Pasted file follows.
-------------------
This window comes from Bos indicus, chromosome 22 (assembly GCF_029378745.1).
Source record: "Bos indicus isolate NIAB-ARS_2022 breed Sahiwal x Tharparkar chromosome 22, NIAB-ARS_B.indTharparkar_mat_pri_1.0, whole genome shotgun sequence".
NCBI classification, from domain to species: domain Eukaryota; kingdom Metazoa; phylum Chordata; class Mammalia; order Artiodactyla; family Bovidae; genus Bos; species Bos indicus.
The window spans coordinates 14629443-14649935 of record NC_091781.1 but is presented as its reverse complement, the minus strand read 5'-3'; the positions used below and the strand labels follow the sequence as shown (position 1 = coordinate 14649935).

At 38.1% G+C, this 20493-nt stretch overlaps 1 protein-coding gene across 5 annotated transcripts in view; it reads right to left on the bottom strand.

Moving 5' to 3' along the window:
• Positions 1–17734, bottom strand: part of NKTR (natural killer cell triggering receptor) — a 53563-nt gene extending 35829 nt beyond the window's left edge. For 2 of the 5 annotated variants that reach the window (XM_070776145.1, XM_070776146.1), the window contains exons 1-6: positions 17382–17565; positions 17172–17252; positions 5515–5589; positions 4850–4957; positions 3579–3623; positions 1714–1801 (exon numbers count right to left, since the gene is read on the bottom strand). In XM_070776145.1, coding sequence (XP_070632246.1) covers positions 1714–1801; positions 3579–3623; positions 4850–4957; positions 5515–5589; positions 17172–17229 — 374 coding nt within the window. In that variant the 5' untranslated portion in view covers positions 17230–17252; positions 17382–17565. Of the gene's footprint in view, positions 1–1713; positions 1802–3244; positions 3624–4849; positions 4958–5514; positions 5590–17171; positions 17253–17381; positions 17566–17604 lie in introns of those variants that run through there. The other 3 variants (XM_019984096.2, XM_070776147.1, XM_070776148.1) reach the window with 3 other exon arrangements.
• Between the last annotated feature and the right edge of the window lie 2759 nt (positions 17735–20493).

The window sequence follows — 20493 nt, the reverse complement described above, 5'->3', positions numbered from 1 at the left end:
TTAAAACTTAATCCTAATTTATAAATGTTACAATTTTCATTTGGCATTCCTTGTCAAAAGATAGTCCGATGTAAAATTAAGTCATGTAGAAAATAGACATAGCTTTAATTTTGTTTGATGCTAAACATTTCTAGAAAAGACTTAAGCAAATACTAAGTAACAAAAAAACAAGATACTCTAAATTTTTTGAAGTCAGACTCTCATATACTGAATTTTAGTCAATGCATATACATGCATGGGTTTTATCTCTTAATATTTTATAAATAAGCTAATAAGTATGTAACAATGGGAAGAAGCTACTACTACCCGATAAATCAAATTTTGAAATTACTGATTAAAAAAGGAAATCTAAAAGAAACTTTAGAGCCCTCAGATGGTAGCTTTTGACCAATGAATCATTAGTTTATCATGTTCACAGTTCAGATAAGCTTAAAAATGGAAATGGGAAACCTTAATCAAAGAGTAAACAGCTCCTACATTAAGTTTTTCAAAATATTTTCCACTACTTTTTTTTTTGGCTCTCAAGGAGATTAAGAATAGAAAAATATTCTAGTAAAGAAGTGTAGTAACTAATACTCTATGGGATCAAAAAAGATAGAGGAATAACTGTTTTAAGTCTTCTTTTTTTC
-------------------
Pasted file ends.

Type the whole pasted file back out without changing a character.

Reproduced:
This window comes from Bos indicus, chromosome 22 (assembly GCF_029378745.1).
Source record: "Bos indicus isolate NIAB-ARS_2022 breed Sahiwal x Tharparkar chromosome 22, NIAB-ARS_B.indTharparkar_mat_pri_1.0, whole genome shotgun sequence".
NCBI classification, from domain to species: domain Eukaryota; kingdom Metazoa; phylum Chordata; class Mammalia; order Artiodactyla; family Bovidae; genus Bos; species Bos indicus.
The window spans coordinates 14629443-14649935 of record NC_091781.1 but is presented as its reverse complement, the minus strand read 5'-3'; the positions used below and the strand labels follow the sequence as shown (position 1 = coordinate 14649935).

At 38.1% G+C, this 20493-nt stretch overlaps 1 protein-coding gene across 5 annotated transcripts in view; it reads right to left on the bottom strand.

Moving 5' to 3' along the window:
• Positions 1–17734, bottom strand: part of NKTR (natural killer cell triggering receptor) — a 53563-nt gene extending 35829 nt beyond the window's left edge. For 2 of the 5 annotated variants that reach the window (XM_070776145.1, XM_070776146.1), the window contains exons 1-6: positions 17382–17565; positions 17172–17252; positions 5515–5589; positions 4850–4957; positions 3579–3623; positions 1714–1801 (exon numbers count right to left, since the gene is read on the bottom strand). In XM_070776145.1, coding sequence (XP_070632246.1) covers positions 1714–1801; positions 3579–3623; positions 4850–4957; positions 5515–5589; positions 17172–17229 — 374 coding nt within the window. In that variant the 5' untranslated portion in view covers positions 17230–17252; positions 17382–17565. Of the gene's footprint in view, positions 1–1713; positions 1802–3244; positions 3624–4849; positions 4958–5514; positions 5590–17171; positions 17253–17381; positions 17566–17604 lie in introns of those variants that run through there. The other 3 variants (XM_019984096.2, XM_070776147.1, XM_070776148.1) reach the window with 3 other exon arrangements.
• Between the last annotated feature and the right edge of the window lie 2759 nt (positions 17735–20493).

The window sequence follows — 20493 nt, the reverse complement described above, 5'->3', positions numbered from 1 at the left end:
TTAAAACTTAATCCTAATTTATAAATGTTACAATTTTCATTTGGCATTCCTTGTCAAAAGATAGTCCGATGTAAAATTAAGTCATGTAGAAAATAGACATAGCTTTAATTTTGTTTGATGCTAAACATTTCTAGAAAAGACTTAAGCAAATACTAAGTAACAAAAAAACAAGATACTCTAAATTTTTTGAAGTCAGACTCTCATATACTGAATTTTAGTCAATGCATATACATGCATGGGTTTTATCTCTTAATATTTTATAAATAAGCTAATAAGTATGTAACAATGGGAAGAAGCTACTACTACCCGATAAATCAAATTTTGAAATTACTGATTAAAAAAGGAAATCTAAAAGAAACTTTAGAGCCCTCAGATGGTAGCTTTTGACCAATGAATCATTAGTTTATCATGTTCACAGTTCAGATAAGCTTAAAAATGGAAATGGGAAACCTTAATCAAAGAGTAAACAGCTCCTACATTAAGTTTTTCAAAATATTTTCCACTACTTTTTTTTTTGGCTCTCAAGGAGATTAAGAATAGAAAAATATTCTAGTAAAGAAGTGTAGTAACTAATACTCTATGGGATCAAAAAAGATAGAGGAATAACTGTTTTAAGTCTTCTTTTTTTC